You’ll explore the role of graphic design across new media and screen based contexts including web design and application interfaces, and to consider the implications and possibilities of new communications phenomena, social networks and viral marketing for the graphic designer. Workshops address the design of motion graphics and digital animation through Flash and After Effects software, and the development of web design skills introduced in the Introduction to Web Design module. Lectures and presentations identify both the creative opportunities and technical constraints of new media and motion graphics for broadcast and interactive applications. These include references from film and TV titling, web graphics and advertising, and consider the use of ambient, viral and guerrilla strategies. A series of individual and small group projects explore both the technical and conceptual issues involved in each of these aspects of practice, addressing the use of new media across a range of both practical and speculative contexts. These projects explore the emerging communication possibilities of new technologies, as well as providing detailed technical instruction on the presentation of the word and image on the screen. Individual and group tutorials throughout the module address the development of you practice and the progress of each project.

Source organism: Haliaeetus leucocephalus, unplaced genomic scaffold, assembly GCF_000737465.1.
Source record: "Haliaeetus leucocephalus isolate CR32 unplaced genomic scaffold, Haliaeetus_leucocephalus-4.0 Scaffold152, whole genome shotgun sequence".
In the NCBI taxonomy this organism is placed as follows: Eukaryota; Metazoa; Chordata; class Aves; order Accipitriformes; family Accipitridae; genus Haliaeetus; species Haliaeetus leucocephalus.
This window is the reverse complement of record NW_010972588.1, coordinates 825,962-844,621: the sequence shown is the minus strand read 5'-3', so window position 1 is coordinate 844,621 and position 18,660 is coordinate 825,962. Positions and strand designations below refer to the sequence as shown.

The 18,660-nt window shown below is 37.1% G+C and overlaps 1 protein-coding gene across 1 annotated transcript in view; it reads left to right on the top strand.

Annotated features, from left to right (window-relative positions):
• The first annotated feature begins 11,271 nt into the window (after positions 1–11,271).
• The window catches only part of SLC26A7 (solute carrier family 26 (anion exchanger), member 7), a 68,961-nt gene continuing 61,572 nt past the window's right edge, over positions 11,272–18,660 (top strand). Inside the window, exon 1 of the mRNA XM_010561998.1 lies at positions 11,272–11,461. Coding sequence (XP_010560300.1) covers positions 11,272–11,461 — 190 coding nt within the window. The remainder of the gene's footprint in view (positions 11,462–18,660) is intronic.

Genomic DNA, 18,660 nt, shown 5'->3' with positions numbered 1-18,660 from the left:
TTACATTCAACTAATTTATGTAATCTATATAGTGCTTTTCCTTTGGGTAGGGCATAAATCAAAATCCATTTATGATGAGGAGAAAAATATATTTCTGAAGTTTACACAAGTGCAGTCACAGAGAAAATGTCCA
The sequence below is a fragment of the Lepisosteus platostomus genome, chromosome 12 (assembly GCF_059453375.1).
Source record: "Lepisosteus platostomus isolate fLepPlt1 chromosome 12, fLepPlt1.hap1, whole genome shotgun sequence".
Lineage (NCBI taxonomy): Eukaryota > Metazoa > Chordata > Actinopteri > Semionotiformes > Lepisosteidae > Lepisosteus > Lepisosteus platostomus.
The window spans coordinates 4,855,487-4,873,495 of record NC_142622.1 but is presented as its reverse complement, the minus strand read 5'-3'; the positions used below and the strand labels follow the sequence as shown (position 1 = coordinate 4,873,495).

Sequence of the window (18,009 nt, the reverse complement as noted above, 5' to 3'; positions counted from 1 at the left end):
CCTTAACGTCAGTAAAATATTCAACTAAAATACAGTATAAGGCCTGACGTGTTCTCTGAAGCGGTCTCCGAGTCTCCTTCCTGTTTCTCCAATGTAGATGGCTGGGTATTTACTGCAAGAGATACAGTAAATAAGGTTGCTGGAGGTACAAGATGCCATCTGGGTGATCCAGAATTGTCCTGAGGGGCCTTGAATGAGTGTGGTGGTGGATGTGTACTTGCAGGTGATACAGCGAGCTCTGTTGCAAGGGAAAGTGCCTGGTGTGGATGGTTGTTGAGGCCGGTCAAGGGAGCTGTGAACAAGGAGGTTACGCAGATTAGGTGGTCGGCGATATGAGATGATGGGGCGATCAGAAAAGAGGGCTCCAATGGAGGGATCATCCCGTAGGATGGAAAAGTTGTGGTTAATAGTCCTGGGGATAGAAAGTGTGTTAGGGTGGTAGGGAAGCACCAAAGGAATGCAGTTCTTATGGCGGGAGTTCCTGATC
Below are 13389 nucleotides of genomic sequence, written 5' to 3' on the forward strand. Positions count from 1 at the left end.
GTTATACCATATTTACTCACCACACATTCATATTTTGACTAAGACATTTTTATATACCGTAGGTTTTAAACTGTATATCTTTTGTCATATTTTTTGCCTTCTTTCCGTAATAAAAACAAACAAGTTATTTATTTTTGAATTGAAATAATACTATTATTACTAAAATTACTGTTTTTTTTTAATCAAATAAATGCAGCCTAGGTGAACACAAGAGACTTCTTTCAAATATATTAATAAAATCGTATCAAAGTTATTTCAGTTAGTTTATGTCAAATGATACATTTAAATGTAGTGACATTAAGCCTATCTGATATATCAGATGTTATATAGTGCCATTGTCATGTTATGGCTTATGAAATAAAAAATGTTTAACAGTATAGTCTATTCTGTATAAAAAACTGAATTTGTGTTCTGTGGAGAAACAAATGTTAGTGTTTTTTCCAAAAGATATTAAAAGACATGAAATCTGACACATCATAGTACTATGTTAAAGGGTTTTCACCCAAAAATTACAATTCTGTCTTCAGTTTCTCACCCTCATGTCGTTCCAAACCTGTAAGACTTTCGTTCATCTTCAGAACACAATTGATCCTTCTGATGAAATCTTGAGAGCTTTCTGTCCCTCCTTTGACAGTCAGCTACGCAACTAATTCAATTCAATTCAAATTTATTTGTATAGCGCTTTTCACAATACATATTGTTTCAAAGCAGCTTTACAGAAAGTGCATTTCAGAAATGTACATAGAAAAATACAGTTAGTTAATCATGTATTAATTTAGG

• Time Based Media